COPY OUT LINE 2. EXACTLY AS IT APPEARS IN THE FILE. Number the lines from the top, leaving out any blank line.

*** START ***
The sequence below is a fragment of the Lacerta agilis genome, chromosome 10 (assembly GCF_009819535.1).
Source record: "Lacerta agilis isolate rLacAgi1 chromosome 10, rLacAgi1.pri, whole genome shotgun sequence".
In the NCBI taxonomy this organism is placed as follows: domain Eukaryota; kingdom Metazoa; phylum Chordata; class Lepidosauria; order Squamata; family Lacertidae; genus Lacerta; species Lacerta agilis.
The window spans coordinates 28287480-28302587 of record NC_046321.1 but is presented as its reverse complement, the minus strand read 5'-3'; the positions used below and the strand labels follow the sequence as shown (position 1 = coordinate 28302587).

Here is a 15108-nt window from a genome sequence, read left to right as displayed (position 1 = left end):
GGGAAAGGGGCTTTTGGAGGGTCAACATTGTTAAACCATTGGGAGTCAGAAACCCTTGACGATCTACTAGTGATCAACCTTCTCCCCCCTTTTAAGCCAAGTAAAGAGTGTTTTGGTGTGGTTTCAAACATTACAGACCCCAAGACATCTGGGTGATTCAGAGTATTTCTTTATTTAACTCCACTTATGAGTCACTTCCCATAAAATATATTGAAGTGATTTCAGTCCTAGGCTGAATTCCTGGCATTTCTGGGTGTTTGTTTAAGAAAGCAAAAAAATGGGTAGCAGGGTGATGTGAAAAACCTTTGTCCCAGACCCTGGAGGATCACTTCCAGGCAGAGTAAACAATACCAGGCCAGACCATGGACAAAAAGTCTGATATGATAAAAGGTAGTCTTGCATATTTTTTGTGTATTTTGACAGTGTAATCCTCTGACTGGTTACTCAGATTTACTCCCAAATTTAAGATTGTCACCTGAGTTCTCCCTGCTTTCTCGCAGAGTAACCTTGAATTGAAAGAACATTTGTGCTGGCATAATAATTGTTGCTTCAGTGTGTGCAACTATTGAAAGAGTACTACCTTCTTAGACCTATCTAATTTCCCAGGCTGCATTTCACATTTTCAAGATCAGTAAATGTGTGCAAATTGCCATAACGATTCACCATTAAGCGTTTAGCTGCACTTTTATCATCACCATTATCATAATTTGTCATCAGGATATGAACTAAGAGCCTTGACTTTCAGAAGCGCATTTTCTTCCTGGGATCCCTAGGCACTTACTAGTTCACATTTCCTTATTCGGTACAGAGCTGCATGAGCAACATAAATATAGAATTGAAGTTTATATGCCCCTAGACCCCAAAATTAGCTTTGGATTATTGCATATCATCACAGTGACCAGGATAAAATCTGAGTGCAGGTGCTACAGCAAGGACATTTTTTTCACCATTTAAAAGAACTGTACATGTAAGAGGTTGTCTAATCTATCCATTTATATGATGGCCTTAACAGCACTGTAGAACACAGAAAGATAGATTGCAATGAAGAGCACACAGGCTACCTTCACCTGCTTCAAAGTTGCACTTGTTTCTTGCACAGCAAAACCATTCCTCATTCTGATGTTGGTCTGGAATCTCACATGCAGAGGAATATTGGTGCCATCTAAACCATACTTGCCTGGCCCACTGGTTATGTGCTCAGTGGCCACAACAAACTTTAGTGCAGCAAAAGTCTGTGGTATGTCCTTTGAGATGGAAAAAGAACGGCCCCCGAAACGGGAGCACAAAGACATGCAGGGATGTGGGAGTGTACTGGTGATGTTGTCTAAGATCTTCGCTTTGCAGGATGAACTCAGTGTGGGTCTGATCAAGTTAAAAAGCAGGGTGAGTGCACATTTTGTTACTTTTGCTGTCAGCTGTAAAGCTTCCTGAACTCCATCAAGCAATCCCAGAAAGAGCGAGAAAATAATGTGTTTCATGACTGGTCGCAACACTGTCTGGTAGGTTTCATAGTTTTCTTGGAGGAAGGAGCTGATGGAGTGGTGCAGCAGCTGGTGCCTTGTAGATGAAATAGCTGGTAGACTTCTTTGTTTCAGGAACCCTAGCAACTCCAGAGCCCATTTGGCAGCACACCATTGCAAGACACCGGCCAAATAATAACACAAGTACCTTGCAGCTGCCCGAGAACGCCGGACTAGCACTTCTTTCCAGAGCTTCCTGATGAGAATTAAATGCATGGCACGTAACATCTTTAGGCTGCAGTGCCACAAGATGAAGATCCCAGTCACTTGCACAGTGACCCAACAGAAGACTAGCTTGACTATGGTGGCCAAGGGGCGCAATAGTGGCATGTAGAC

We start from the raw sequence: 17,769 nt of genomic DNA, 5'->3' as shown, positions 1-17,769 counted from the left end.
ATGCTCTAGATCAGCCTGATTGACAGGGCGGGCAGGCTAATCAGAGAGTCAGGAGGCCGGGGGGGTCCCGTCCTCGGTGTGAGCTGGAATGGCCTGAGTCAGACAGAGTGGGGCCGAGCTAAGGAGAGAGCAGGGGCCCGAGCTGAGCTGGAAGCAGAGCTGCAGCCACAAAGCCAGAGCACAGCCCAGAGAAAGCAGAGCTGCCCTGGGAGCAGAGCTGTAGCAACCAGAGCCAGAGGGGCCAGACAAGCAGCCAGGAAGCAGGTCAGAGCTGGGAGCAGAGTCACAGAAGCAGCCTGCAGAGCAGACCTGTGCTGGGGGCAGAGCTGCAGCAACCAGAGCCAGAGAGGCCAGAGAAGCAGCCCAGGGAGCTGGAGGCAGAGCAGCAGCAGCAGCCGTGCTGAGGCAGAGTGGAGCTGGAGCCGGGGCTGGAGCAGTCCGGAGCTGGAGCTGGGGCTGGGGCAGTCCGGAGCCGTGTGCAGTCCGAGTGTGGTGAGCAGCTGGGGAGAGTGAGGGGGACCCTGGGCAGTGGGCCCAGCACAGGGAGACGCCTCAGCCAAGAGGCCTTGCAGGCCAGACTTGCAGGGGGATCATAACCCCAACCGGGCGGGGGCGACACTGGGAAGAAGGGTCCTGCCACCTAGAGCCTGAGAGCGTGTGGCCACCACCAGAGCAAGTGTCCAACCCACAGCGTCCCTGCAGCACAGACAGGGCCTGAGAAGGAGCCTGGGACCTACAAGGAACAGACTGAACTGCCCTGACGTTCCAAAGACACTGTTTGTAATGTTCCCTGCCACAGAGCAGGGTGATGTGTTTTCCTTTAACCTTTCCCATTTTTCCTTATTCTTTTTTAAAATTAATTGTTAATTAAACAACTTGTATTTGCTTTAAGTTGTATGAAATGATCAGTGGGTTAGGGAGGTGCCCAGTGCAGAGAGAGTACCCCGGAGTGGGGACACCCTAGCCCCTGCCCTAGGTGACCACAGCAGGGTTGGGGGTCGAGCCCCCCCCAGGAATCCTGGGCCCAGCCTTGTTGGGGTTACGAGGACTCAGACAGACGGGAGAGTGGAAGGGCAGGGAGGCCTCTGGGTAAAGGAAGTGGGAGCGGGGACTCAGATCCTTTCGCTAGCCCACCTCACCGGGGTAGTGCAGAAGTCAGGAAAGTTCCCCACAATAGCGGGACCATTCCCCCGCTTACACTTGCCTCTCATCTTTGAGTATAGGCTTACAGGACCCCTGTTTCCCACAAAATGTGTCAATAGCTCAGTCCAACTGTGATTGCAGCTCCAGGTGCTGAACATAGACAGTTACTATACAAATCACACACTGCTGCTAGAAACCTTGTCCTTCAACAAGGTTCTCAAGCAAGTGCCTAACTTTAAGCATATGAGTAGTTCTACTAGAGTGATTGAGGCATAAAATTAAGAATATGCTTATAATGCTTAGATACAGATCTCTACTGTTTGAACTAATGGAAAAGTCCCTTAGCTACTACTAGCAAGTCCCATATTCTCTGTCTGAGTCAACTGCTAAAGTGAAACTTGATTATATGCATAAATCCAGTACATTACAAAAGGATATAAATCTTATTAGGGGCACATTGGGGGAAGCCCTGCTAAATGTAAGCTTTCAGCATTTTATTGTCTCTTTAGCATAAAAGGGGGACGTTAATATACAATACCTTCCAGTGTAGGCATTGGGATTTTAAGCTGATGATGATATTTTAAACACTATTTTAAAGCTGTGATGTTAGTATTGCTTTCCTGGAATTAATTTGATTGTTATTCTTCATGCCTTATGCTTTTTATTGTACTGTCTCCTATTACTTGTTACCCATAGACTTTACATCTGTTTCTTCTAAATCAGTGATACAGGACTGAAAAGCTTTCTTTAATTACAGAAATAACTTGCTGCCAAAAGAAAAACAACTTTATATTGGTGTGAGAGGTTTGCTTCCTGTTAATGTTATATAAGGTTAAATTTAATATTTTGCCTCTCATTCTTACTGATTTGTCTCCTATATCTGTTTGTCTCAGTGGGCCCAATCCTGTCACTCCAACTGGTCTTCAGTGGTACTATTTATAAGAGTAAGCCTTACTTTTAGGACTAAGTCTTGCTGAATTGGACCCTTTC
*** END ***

Source record: "Lacerta agilis isolate rLacAgi1 chromosome 10, rLacAgi1.pri, whole genome shotgun sequence".